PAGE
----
Sexual Immorality

Sexual Immorality

Oct 12, 2002 By Lauren Eichler Berkun | Commentary | Noah

The Flood story in Parashat Noah is a frightening account of divine punishment.

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Chaos and Creation

Chaos and Creation

Nov 1, 2003 By Melissa Crespy | Commentary | Noah

Striking me, on this year’s reading of Parashat Noah, were the two following verses: “God caused a wind to blow across the earth, and the waters subsided” (Genesis 8:1), and “But the dove could not find a resting place for its foot (v’lo matz’ah ha-yonah manoah), and returned to him to the ark, for there was water over all the earth” (Genesis 8:9).

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A Lesson From Sarajevo

A Lesson From Sarajevo

Oct 9, 2010 By Burton L. Visotzky | Commentary | Noah

It was raining when we visited Mostar, a city enshrined in memory by Christiane Amanpour reporting for CNN while standing in front of the ruins of the historic bridge that had united the city before the war devastated Yugoslavia. In 1993, that bridge was destroyed by shelling after standing for 427 years. On one side lived Christians, and on the other, Muslims. Before the war, Christians and Muslims freely crossed the bridge. They did business together, rejoiced together, married one another. Families had extensive ties on both sides of the Neretva River (see photo below). As the Bible might say, they shared “the same language and the same words.”

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Noah’s Repetition and Contradiction

Noah’s Repetition and Contradiction

Oct 24, 2009 By David C. Kraemer | Commentary | Noah

Read the Noah story—the whole thing, from the very end of Genesis 5 and not just from the beginning of the parashah—and you will immediately sense that there is a problem. Why are there so many repetitions, tensions, and outright contradictions? Why are we told twice about Noah’s offspring (5:32 and 6:10)? Why does the story offer two explanations for God’s decision to destroy all creatures, removing them from the face of the earth—one explanation relating to the transgression of the divine/human divide and the wickedness of the human heart (6:1-7), and the other relating to human violence (6:11-12)?

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God in Mourning

God in Mourning

Oct 3, 2009 By Abigail Treu | Commentary | Noah

Another interpretation of “And on the seventh day the waters of the Flood came upon the earth” (Gen. 7:10)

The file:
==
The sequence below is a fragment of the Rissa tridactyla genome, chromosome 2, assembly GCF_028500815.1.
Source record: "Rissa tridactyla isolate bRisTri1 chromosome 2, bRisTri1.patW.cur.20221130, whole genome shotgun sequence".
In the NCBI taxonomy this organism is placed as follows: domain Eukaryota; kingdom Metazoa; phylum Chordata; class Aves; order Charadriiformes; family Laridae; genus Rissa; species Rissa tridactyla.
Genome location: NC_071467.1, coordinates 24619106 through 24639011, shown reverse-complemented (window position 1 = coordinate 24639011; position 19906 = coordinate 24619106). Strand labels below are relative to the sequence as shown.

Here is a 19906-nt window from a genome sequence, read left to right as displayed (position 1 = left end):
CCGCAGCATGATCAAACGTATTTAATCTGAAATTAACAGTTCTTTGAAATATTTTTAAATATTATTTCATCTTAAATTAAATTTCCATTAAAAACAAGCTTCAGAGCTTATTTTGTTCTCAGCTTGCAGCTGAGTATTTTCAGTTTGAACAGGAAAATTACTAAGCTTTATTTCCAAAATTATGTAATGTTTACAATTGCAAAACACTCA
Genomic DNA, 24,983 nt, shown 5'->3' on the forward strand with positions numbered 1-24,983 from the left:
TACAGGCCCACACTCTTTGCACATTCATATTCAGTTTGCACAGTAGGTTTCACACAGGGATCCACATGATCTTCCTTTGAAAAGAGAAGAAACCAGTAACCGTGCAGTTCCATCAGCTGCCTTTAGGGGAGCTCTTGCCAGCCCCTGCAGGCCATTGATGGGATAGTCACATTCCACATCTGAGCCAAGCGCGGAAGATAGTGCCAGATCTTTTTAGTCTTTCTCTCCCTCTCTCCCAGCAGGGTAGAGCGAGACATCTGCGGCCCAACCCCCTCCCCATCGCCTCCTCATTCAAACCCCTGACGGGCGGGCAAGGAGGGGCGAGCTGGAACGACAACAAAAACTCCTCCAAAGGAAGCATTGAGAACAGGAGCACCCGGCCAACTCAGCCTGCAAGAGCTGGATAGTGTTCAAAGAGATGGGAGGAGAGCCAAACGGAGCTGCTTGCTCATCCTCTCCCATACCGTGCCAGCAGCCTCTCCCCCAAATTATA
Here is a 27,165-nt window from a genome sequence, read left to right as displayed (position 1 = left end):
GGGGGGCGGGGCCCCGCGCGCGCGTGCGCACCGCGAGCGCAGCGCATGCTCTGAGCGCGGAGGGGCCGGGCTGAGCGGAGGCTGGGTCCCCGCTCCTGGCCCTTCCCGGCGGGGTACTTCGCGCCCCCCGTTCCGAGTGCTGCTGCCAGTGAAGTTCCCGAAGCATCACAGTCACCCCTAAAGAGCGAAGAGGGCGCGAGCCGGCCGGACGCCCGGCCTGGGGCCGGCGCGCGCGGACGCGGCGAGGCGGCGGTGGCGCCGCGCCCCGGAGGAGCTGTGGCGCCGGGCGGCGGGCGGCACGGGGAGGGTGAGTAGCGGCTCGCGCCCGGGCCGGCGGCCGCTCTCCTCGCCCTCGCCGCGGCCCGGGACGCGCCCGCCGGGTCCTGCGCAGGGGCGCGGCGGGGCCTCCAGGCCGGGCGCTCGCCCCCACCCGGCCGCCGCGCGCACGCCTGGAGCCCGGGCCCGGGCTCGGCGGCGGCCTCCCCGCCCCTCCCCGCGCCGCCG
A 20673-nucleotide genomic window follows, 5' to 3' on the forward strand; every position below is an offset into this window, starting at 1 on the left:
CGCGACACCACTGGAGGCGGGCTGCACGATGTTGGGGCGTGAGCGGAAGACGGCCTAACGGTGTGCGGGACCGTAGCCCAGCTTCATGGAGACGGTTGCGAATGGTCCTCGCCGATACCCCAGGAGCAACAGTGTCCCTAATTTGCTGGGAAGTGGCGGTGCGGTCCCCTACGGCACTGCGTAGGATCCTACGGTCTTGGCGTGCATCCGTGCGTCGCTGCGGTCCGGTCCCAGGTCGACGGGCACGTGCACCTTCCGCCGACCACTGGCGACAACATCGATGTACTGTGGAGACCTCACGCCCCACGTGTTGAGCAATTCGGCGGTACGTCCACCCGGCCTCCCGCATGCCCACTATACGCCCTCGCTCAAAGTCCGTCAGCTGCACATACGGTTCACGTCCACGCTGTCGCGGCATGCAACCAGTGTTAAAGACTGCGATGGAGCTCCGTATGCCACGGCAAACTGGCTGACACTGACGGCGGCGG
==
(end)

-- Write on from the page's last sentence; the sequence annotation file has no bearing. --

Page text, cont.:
Rabbi Yehoshua ben Levi said: Seven days the Holy One, Blessed be He, mourned for His world before bringing the flood, the proof being the text, “And the Lord regretted that He had made man on earth, and His heart was saddened” (Gen. 6:6).

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The Noah of Genesis and the Noah of the Rabbis

The Noah of Genesis and the Noah of the Rabbis

Oct 1, 2013 By Matthew Berkowitz | Commentary | Noah

Parashat Noah, the Torah reading for this coming Shabbat, is renowned for the annual debate on Noah’s character that is sparked by the opening verse.

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A Sabbath Song for Parashat Noah

A Sabbath Song for Parashat Noah

Oct 29, 2011 By Judith Hauptman | Commentary | Noah

It is a lovely Jewish practice to sing songs at the Shabbat table. The little booklets that contain grace also provide the words of many zemirot, Sabbath songs. If we look at two of the more popular ones, Yah Ribbon and Mah Yedidot Menuhatekh, we find that their common theme is a plea to observe the Sabbath in the present, and a hope for a future in which God redeems the People Israel. But there is one song that differs from all the rest. It makes reference to this week’s Parashat No·ah. The name of the song is “The Dove Found a Place to Rest on the Sabbath (Yonah Maz’ah Bo Manoah).”

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A Tiny Point of Hope

A Tiny Point of Hope

Oct 17, 2012 By Matthew Berkowitz | Commentary | Noah

Unrelenting human wickedness leads to the collapse of humanity and the world.

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